Last year I slept on Muir Pass and when I tried to get up I would get sick, throw up, and then lay back down.

    Some hikers I knew, came by and insisted that they would stay with me. They didn't understand that I really like to take care of myself. So then some more hikers I knew came by and they insisted I eat and drink and that they would take some of my stuff and we should get me to lower elevations. So I ate, then threw it all back up and followed them down.

    I did start feeling better when I got to a lower elevation and decided to take a day off. The first hikers insisted they would stay right by my side even though I kept saying I was fine to take care of myself.

    Then the next day they start saying they are running low on food. And since I felt responsible for slowing them down I gave them some of my food and hiked as fast as I could away from them.

    They were nice people but just didn't get that I want to take care of myself and I want other people to take care of themselves.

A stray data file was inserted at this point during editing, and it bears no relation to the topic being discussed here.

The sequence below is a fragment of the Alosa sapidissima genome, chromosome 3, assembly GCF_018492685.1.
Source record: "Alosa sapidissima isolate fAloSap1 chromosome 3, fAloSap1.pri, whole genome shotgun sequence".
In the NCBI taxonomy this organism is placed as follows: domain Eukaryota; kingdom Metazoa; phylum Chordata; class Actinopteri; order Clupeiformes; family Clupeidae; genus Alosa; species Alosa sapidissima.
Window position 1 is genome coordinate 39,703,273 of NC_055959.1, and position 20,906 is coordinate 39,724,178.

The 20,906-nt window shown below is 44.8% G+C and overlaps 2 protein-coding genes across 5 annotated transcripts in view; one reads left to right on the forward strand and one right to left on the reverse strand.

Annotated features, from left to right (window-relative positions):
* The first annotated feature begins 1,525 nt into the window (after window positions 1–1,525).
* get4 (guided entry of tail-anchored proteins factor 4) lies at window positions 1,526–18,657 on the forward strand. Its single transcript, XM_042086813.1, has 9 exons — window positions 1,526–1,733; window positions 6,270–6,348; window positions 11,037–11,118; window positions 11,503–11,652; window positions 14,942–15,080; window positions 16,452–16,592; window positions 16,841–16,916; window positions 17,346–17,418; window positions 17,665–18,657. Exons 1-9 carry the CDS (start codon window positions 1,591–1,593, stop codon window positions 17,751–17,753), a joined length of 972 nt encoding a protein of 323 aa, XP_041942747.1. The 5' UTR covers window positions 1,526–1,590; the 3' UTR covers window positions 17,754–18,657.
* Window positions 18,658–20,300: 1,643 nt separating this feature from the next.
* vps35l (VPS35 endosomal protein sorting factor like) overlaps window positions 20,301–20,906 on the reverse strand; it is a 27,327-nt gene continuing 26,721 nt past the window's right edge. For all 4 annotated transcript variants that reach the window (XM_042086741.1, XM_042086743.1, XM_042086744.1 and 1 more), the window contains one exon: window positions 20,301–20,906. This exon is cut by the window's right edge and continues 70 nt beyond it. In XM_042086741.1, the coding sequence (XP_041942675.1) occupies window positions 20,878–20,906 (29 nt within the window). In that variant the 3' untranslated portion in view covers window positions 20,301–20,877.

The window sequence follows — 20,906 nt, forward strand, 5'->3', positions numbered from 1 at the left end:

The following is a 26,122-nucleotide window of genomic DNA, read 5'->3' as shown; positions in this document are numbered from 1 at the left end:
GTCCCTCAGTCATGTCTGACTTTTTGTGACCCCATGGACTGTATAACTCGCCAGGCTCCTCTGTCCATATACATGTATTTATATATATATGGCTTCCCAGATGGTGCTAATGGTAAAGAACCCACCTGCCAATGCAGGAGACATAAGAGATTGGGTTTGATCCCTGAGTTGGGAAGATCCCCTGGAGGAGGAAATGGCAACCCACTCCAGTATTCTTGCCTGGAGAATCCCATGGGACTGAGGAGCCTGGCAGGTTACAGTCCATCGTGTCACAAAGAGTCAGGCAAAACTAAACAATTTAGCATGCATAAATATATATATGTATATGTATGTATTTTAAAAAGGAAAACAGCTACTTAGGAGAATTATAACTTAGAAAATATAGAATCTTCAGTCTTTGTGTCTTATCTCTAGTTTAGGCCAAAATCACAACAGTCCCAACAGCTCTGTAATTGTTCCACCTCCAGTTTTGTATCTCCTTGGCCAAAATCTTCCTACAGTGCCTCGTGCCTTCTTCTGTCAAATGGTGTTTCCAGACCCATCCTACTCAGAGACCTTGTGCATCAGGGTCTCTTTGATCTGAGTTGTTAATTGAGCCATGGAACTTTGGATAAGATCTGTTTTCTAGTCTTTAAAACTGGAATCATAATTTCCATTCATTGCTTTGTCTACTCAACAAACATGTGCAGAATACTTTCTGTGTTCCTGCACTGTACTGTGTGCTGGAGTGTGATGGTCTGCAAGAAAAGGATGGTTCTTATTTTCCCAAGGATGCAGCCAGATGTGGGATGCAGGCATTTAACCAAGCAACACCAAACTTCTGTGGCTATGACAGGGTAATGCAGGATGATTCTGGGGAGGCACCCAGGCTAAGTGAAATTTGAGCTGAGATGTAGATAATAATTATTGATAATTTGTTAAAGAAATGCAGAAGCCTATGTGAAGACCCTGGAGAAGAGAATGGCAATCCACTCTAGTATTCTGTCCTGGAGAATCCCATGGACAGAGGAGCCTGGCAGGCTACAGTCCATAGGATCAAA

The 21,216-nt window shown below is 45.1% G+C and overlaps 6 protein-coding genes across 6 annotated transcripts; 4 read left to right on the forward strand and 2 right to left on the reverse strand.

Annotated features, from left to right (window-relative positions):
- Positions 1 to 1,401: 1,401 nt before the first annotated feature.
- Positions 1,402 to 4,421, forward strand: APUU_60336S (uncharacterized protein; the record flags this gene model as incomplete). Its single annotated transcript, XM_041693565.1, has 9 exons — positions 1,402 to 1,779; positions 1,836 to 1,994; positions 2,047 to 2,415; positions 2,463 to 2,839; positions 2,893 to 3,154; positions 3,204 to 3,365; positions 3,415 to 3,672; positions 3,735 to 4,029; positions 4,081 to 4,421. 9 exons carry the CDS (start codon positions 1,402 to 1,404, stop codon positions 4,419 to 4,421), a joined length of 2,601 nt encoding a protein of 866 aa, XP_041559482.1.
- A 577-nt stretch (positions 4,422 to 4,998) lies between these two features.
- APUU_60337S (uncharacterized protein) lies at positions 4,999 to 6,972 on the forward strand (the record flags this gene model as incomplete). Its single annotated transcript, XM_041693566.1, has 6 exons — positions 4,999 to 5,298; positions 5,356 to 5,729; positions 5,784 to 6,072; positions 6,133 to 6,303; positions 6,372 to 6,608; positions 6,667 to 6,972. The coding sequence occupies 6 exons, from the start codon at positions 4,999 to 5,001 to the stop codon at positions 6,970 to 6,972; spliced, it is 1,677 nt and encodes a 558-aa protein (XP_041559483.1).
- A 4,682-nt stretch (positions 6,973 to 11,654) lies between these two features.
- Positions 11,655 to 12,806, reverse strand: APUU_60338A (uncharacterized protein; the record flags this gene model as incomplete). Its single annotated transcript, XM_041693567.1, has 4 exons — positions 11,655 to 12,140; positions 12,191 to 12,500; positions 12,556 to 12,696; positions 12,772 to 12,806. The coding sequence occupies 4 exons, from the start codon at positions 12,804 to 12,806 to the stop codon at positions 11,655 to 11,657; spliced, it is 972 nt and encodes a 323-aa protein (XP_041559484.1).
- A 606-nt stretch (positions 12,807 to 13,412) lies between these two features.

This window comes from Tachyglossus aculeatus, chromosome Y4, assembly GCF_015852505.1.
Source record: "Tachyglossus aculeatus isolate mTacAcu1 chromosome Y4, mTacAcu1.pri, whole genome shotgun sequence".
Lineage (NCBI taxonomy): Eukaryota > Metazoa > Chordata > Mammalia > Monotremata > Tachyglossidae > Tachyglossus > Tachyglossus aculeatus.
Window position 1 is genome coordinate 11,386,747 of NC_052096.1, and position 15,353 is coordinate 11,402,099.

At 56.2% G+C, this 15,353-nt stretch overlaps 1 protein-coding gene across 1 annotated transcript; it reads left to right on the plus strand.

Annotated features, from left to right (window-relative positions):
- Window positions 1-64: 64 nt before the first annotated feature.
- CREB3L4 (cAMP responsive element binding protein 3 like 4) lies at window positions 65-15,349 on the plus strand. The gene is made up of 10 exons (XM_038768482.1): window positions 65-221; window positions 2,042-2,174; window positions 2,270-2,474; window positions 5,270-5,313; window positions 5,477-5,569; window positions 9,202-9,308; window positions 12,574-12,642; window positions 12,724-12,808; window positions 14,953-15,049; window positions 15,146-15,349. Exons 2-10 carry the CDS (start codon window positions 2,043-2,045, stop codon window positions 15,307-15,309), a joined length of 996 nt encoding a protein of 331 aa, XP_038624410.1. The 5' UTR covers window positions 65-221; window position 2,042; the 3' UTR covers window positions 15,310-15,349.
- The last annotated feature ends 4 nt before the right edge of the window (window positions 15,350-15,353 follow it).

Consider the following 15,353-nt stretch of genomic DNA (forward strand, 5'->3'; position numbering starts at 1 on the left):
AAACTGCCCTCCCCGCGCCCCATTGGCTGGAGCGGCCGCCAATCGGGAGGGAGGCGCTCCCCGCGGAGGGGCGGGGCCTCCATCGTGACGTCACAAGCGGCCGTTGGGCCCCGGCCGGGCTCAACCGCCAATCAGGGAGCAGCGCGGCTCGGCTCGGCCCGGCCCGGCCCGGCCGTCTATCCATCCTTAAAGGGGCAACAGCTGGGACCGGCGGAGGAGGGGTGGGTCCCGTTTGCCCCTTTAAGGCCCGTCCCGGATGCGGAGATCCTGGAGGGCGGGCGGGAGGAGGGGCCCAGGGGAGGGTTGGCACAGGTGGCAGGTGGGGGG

But I do think that is why people take Sierra Club and other guided walks, they don't want to take responsibility for themselves, they don't want anything bad to happen, they don't want to take any risks, and if anything should happen--they want to be rescued.

  3. After leading Sierra Club hikes for many years, I agree that many people join groups so they don't have to take any responsibility. I have been hiking with some people for over a decade, going to the same trails over and over and some of these folks still do not know the way to the trailhead or their way on the trail. But not everyone is like that. I go on a lot of the hikes because I like some of the people.